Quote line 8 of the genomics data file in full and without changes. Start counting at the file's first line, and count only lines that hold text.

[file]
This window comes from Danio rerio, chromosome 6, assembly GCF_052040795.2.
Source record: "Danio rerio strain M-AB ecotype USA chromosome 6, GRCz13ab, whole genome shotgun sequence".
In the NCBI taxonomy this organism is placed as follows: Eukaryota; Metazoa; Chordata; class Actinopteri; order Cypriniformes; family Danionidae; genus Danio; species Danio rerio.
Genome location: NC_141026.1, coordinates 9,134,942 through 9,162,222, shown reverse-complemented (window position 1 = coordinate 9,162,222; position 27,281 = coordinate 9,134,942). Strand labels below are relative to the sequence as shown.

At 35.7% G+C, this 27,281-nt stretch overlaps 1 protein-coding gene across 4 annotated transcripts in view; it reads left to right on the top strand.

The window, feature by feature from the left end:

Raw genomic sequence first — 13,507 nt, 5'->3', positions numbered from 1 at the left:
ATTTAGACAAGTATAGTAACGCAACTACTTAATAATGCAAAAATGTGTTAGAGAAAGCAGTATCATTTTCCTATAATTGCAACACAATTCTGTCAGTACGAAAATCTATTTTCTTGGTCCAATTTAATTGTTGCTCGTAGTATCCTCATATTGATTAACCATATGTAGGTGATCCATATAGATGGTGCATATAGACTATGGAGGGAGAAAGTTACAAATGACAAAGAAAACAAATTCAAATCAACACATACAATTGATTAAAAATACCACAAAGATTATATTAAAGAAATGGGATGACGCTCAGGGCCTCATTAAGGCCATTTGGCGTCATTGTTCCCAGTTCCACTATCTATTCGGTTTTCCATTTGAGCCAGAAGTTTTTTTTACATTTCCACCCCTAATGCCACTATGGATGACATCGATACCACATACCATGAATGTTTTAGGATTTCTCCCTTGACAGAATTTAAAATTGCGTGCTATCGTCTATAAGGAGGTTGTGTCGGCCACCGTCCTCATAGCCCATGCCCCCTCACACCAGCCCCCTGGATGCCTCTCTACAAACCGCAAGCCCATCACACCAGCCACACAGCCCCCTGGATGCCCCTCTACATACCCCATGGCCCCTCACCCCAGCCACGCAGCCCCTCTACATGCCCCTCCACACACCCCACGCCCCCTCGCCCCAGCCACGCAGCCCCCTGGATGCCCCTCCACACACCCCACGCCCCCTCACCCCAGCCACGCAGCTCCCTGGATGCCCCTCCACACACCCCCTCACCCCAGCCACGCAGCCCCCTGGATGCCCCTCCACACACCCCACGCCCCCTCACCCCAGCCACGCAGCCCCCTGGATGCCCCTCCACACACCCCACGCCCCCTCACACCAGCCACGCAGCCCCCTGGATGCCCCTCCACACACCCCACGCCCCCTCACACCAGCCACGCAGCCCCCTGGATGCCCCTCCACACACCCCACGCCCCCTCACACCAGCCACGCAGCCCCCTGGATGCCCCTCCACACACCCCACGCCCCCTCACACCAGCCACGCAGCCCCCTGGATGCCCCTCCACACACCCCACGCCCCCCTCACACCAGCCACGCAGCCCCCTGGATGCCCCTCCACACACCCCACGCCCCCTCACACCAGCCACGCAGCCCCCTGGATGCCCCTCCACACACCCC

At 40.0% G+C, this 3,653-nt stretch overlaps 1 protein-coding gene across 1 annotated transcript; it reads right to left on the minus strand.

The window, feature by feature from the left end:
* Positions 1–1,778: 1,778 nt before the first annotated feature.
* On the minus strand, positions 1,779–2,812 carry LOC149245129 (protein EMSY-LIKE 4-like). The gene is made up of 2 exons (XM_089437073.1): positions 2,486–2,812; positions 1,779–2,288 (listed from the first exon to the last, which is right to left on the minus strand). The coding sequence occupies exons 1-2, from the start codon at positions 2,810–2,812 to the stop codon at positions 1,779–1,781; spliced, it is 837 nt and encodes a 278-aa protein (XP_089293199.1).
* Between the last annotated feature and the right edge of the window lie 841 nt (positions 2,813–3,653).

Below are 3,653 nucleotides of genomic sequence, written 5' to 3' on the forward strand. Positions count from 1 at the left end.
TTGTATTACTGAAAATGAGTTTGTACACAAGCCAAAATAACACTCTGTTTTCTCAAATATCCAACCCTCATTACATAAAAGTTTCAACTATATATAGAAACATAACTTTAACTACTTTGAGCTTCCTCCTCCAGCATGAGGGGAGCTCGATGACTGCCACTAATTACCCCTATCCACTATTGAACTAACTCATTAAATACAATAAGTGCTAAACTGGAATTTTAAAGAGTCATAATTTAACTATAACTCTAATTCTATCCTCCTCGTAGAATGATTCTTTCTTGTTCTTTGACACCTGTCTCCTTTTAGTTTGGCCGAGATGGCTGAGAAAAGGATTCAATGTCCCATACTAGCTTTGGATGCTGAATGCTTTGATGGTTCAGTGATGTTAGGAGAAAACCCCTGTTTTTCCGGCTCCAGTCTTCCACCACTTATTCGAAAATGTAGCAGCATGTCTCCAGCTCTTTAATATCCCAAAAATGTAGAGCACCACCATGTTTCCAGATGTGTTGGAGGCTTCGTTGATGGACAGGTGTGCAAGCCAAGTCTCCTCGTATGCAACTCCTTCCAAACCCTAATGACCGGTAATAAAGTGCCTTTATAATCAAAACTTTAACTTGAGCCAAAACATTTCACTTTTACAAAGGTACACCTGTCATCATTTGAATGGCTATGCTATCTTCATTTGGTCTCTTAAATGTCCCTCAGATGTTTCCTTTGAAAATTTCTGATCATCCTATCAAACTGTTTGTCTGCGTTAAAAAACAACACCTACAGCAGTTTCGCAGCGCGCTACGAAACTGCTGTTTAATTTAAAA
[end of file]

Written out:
ATTTAGACAAGTATAGTAACGCAACTACTTAATAATGCAAAAATGTGTTAGAGAAAGCAGTATCATTTTCCTATAATTGCAACACAATTCTGTCAGTACGAAAATCTATTTTCTTGGTCCAATTTAATTGTTGCTCGTAGTATCCTCATATTGATTAACCATATGTAGGTGATCCATATAGATGGTGCATATAGACTATGGAGGGAGAAAGTTACAAATGACAAAGAAAACAAATTCAAATCAACACATACAATTGATTAAAAATACCACAAAGATTATATTAAAGAAATGGGATGACGCTCAGGGCCTCATTAAGGCCATTTGGCGTCATTGTTCCCAGTTCCACTATCTATTCGGTTTTCCATTTGAGCCAGAAGTTTTTTTTACATTTCCACCCCTAATGCCACTATGGATGACATCGATACCACATACCATGAATGTTTTAGGATTTCTCCCTTGACAGAATTTAAAATTGCGTGCTATCGTCTATAAGGAGGTTGTGTCGGCCACCGTCCTCATAGCCCATGCCCCCTCACACCAGCCCCCTGGATGCCTCTCTACAAACCGCAAGCCCATCACACCAGCCACACAGCCCCCTGGATGCCCCTCTACATACCCCATGGCCCCTCACCCCAGCCACGCAGCCCCTCTACATGCCCCTCCACACACCCCACGCCCCCTCGCCCCAGCCACGCAGCCCCCTGGATGCCCCTCCACACACCCCACGCCCCCTCACCCCAGCCACGCAGCTCCCTGGATGCCCCTCCACACACCCCCTCACCCCAGCCACGCAGCCCCCTGGATGCCCCTCCACACACCCCACGCCCCCTCACCCCAGCCACGCAGCCCCCTGGATGCCCCTCCACACACCCCACGCCCCCTCACACCAGCCACGCAGCCCCCTGGATGCCCCTCCACACACCCCACGCCCCCTCACACCAGCCACGCAGCCCCCTGGATGCCCCTCCACACACCCCACGCCCCCTCACACCAGCCACGCAGCCCCCTGGATGCCCCTCCACACACCCCACGCCCCCTCACACCAGCCACGCAGCCCCCTGGATGCCCCTCCACACACCCCACGCCCCCCTCACACCAGCCACGCAGCCCCCTGGATGCCCCTCCACACACCCCACGCCCCCTCACACCAGCCACGCAGCCCCCTGGATGCCCCTCCACACACCCC